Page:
Family of Disappeared man Columba McVeigh continue search

Body of teenager murdered by the IRA 40 years ago has never been found

 

It is just an entry in a diary, a memory written 40 years ago by a young woman who had left her brother to a bus stop, shortly after she had brought him to a clothes shop on his way to an exciting new life in Dublin.

This weekend, the woman, now older, will bring the diary to the Sacred Heart Church, Carrickroe, in Co Monaghan.

“It was Saturday, October 11th, 1975”, says Dympna Kerr, sitting in her Liverpool home, as she turns the page in the diary.

“I remember the day well; it stands out in my memory.”

Then she recalls how her long-lost brother, Columba McVeigh, was seized and murdered three weeks later by the IRA.

Last month, McVeigh, had he been allowed to live by the Provisionals, would have celebrated his 60th birthday.

Instead, his dumped body is believed to be still lying somewhere in Bragan Bog, just a few miles from the Sacred Heart Church.

For Kerr, reading through her diary at her home in England brings back sorrowful memories of her brother, one of the four people “disappeared” by the IRA whose remains have still not been found.

McVeigh had just started work in Dublin in October 1975.

His mother, Vera, had wanted to make sure he was well turned out , instructing her daughter to take him to a clothes shop in Dungannon, Co Tyrone.

“We got a bus to Dungannon,” she recalls. “We bought him new trousers, a shirt and tie, jumper and shoes.

“They were wrapped up in a bag. I left him outside Wellworth’s in the Market Square, where he got the bus to Dublin”.

Soon, the bus pulled away from the square, taking her brother into the mists of memory.

Three weeks later, he was seized by the IRA in Dublin on Halloween night. Within days, he was dead, shot in a lonely bog.

Nearly 25 years later, soon after the signing of the Belfast Agreement, the IRA admitted killing the teenager, whose image – cheerfully photographed with a top hat – was published frequently, before it, too, began to recede into the shadows of time.

Since then, the bodies of 12 of the disappeared have been retrieved from a slew of bogs, forests and beaches, with images of JCBs delicately taking away the topsoil becoming a not infrequent sight on TV screens.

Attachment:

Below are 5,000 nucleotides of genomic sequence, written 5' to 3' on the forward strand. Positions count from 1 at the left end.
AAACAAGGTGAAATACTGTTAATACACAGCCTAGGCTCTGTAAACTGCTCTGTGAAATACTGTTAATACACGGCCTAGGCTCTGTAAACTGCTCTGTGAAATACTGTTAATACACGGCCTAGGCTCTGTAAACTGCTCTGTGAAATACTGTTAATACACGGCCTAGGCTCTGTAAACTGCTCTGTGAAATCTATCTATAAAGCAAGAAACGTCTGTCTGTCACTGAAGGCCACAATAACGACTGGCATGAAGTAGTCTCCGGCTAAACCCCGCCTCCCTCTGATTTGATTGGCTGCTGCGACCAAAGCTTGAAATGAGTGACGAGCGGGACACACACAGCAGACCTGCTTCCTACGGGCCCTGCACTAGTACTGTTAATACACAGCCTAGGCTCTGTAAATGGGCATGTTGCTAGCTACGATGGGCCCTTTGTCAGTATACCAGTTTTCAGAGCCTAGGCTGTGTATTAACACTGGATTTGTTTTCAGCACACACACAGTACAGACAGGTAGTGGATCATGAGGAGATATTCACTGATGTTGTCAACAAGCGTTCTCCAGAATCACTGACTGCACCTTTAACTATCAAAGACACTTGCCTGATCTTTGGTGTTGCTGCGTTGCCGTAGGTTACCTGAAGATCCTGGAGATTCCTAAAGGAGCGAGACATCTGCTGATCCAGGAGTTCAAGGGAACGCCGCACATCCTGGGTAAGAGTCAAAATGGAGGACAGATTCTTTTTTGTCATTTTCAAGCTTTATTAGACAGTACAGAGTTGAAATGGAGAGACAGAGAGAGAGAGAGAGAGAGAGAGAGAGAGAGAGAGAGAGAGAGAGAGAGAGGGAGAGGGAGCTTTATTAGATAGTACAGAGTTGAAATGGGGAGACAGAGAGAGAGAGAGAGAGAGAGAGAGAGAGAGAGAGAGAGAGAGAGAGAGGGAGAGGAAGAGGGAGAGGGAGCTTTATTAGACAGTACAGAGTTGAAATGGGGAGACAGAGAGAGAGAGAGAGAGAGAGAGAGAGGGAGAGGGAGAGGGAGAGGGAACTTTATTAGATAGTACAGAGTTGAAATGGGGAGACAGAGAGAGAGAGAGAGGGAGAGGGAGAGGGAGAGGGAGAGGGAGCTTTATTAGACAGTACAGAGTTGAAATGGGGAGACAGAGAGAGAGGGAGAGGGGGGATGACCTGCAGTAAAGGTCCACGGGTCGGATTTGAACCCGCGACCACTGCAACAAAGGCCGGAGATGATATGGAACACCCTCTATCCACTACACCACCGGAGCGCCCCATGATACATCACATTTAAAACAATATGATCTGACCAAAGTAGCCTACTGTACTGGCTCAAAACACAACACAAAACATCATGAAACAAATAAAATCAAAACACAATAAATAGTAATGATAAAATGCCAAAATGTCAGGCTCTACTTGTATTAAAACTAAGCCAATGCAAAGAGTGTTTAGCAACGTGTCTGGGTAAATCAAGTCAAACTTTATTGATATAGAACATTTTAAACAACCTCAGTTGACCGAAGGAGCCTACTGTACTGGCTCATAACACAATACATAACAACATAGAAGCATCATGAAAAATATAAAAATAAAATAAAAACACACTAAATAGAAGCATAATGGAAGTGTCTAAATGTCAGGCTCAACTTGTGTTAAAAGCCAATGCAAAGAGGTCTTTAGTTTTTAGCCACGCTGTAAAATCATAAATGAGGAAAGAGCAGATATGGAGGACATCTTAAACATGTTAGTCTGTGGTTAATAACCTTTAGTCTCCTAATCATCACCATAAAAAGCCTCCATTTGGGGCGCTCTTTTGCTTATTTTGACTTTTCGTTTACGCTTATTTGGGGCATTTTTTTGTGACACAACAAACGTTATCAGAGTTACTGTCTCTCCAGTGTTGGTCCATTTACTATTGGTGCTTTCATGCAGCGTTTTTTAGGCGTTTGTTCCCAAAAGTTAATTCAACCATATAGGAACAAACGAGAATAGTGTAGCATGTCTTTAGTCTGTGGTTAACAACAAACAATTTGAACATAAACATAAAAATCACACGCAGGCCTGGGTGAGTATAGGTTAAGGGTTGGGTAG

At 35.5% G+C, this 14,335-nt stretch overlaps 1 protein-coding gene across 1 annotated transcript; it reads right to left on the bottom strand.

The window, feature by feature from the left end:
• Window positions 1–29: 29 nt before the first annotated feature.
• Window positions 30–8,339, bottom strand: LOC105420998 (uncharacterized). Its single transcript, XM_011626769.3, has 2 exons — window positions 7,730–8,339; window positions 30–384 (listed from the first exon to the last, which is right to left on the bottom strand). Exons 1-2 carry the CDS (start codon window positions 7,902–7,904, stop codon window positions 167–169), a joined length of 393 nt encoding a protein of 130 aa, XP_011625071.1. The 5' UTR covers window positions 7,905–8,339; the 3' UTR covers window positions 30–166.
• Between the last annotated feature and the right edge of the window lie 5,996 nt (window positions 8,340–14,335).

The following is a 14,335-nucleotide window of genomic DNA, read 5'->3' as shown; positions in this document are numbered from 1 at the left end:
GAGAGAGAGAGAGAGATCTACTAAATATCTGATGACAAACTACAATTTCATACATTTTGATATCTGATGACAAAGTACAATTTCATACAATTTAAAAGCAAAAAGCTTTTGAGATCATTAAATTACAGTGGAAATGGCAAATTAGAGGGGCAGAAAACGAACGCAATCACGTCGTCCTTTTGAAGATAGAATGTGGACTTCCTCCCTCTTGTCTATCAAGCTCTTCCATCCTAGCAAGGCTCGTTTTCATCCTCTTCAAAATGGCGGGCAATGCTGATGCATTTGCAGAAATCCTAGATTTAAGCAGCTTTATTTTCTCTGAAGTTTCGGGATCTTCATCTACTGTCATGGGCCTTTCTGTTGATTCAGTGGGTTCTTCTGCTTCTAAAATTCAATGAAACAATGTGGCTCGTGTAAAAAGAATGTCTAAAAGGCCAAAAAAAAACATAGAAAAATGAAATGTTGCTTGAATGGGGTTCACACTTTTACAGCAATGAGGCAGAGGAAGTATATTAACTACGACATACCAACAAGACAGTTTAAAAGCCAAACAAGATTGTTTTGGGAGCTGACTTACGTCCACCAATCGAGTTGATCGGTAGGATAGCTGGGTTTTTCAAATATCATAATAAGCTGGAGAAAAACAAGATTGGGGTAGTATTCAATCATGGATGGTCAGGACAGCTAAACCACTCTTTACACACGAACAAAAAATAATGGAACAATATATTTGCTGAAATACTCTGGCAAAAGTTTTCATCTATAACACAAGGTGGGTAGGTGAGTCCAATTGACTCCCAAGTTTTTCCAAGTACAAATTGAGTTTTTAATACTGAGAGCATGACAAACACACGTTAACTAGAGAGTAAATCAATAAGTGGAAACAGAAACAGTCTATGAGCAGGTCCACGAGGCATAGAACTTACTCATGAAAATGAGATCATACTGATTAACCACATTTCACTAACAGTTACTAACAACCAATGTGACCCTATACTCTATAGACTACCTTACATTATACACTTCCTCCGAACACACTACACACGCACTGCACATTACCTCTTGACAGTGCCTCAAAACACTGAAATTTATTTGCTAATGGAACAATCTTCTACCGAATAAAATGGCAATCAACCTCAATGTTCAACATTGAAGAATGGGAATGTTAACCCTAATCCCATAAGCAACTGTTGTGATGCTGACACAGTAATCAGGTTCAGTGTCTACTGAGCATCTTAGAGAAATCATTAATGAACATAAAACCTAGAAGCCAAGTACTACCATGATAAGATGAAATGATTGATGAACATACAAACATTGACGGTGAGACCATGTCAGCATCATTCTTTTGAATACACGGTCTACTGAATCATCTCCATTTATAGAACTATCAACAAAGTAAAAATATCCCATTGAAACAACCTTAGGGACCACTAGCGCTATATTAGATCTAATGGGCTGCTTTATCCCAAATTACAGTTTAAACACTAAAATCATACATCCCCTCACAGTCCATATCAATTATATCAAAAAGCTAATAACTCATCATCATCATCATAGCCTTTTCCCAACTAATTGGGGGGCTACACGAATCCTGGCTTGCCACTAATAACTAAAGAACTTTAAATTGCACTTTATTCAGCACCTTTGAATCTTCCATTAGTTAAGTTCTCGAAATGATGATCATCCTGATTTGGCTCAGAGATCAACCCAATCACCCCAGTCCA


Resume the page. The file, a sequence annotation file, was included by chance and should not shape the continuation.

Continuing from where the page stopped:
McVeigh’s mother campaigned tirelessly to have her son’s remains recovered, but she died eight years ago, aged 82, buried alongside her husband, Patrick, in the graveyard opposite St Patrick’s Chapel in Donaghmore, Co Tyrone.

Celtic cross

However, it is the back of the cross that tells the story that has haunted the McVeighs for half a lifetime.

Before she died, Vera McVeigh had prepared for the day when her son’s body would be found, ensuring that the name of her boy, his age – though it is incorrectly given as 17, instead of 19 – and the date of his disappearance were inscribed, ready to welcome him to Donaghmore.

Today, the torch has passed from McVeigh’s mother to his sister Dympna and two brothers, Eugene and Oliver, as they continue attempts to see that their mother’s final wish to be joined by her son are fulfilled.

The task of finding McVeigh’s remains falls to the Independent Commission for the Location of Victims’ Remains (ICLVR), which has searched four times in Bragan Bog, near Emyvale in north Monaghan, since 1999.

Led by forensic expert Geoff Knupfer, investigators located two of the disappeared in a bog at Coghalstown, in Co Meath – Kevin McKee and Séamus Wright, from Belfast – as they searched for another of the missing, Joe Lynskey, a former Cistercian monk from Beechmount in west Belfast.

Missing

Robert NairacLouth

Last January, Frank Murray, one of the ICLVR’s two commissioners, attended a Mass in Carrickroe, at which the Bishop of Clogher, Liam MacDaid, appealed for information.

Tomorrow, the McVeighs will return to Carrickroe, where the parish priest of Errigal Truagh, Fr Sean Nolan, will make a new appeal.

An ICLVR leaflet will be distributed in Truagh and neighbouring parishes, along with weekly bulletins.

Fr Nolan recalls how a previous search in the graveyard, beside the front boundary wall of the chapel, was unsuccessful, but Oliver McVeigh – Columba’s younger brother – hopes that the 40th anniversary will bring new hope.

Conscience

“Anything at all might be the crucial bit of information the commission is looking for.”

In the 40 years since McVeigh’s disappearance, the family has gone through “a form of mental torture”, his brother says: “We want to give him a Christian burial with his mother and father, but it’s not happening and it’s very, very frustrating.”

Anyone with information is asked to call the commission’s free telephone number on 00800-55585500 or to write to LVR, PO Box 10827, Dublin 2.

Confidentiality is guaranteed. Its only interest is to find the dead.